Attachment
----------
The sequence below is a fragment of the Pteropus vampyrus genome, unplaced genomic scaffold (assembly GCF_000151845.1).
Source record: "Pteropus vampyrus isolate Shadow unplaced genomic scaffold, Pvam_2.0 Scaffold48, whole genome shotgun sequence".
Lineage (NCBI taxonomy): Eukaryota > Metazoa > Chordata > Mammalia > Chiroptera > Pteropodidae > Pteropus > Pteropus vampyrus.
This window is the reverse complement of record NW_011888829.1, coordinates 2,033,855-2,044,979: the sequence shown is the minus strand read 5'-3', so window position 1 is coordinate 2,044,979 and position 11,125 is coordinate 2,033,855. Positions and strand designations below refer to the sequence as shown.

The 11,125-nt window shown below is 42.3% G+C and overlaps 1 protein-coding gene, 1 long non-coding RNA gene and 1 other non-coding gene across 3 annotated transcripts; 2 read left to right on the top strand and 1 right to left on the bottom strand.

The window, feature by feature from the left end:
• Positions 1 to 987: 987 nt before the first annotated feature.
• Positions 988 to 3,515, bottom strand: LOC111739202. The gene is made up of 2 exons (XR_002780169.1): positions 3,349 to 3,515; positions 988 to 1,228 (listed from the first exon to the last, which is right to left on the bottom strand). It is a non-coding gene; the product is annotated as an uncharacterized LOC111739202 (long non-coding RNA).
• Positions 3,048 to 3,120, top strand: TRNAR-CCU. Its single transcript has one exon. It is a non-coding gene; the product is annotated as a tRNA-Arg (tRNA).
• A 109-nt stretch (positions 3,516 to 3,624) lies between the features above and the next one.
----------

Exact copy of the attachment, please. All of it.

The sequence below is a fragment of the Pteropus vampyrus genome, unplaced genomic scaffold (assembly GCF_000151845.1).
Source record: "Pteropus vampyrus isolate Shadow unplaced genomic scaffold, Pvam_2.0 Scaffold48, whole genome shotgun sequence".
Lineage (NCBI taxonomy): Eukaryota > Metazoa > Chordata > Mammalia > Chiroptera > Pteropodidae > Pteropus > Pteropus vampyrus.
This window is the reverse complement of record NW_011888829.1, coordinates 2,033,855-2,044,979: the sequence shown is the minus strand read 5'-3', so window position 1 is coordinate 2,044,979 and position 11,125 is coordinate 2,033,855. Positions and strand designations below refer to the sequence as shown.

The 11,125-nt window shown below is 42.3% G+C and overlaps 1 protein-coding gene, 1 long non-coding RNA gene and 1 other non-coding gene across 3 annotated transcripts; 2 read left to right on the top strand and 1 right to left on the bottom strand.

The window, feature by feature from the left end:
• Positions 1 to 987: 987 nt before the first annotated feature.
• Positions 988 to 3,515, bottom strand: LOC111739202. The gene is made up of 2 exons (XR_002780169.1): positions 3,349 to 3,515; positions 988 to 1,228 (listed from the first exon to the last, which is right to left on the bottom strand). It is a non-coding gene; the product is annotated as an uncharacterized LOC111739202 (long non-coding RNA).
• Positions 3,048 to 3,120, top strand: TRNAR-CCU. Its single transcript has one exon. It is a non-coding gene; the product is annotated as a tRNA-Arg (tRNA).
• A 109-nt stretch (positions 3,516 to 3,624) lies between the features above and the next one.